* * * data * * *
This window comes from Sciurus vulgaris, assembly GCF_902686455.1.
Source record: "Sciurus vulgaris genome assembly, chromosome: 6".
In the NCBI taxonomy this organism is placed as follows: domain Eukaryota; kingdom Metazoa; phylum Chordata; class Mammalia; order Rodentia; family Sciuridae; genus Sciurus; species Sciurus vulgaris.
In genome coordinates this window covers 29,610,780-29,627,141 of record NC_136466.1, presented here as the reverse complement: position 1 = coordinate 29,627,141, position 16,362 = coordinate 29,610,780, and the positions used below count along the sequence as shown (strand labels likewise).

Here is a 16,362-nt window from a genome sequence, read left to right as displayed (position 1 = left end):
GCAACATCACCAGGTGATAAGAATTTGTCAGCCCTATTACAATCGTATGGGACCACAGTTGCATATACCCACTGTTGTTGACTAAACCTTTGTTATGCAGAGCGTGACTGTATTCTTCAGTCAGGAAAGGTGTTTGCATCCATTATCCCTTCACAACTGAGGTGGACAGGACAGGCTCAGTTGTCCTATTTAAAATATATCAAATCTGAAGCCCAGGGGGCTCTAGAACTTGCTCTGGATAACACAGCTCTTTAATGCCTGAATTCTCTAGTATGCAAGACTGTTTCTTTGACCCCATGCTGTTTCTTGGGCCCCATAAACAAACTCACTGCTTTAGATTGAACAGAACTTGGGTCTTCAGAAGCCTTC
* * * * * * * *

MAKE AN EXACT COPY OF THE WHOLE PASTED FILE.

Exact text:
This window comes from Sciurus vulgaris, assembly GCF_902686455.1.
Source record: "Sciurus vulgaris genome assembly, chromosome: 6".
In the NCBI taxonomy this organism is placed as follows: domain Eukaryota; kingdom Metazoa; phylum Chordata; class Mammalia; order Rodentia; family Sciuridae; genus Sciurus; species Sciurus vulgaris.
In genome coordinates this window covers 29,610,780-29,627,141 of record NC_136466.1, presented here as the reverse complement: position 1 = coordinate 29,627,141, position 16,362 = coordinate 29,610,780, and the positions used below count along the sequence as shown (strand labels likewise).

Here is a 16,362-nt window from a genome sequence, read left to right as displayed (position 1 = left end):
GCAACATCACCAGGTGATAAGAATTTGTCAGCCCTATTACAATCGTATGGGACCACAGTTGCATATACCCACTGTTGTTGACTAAACCTTTGTTATGCAGAGCGTGACTGTATTCTTCAGTCAGGAAAGGTGTTTGCATCCATTATCCCTTCACAACTGAGGTGGACAGGACAGGCTCAGTTGTCCTATTTAAAATATATCAAATCTGAAGCCCAGGGGGCTCTAGAACTTGCTCTGGATAACACAGCTCTTTAATGCCTGAATTCTCTAGTATGCAAGACTGTTTCTTTGACCCCATGCTGTTTCTTGGGCCCCATAAACAAACTCACTGCTTTAGATTGAACAGAACTTGGGTCTTCAGAAGCCTTC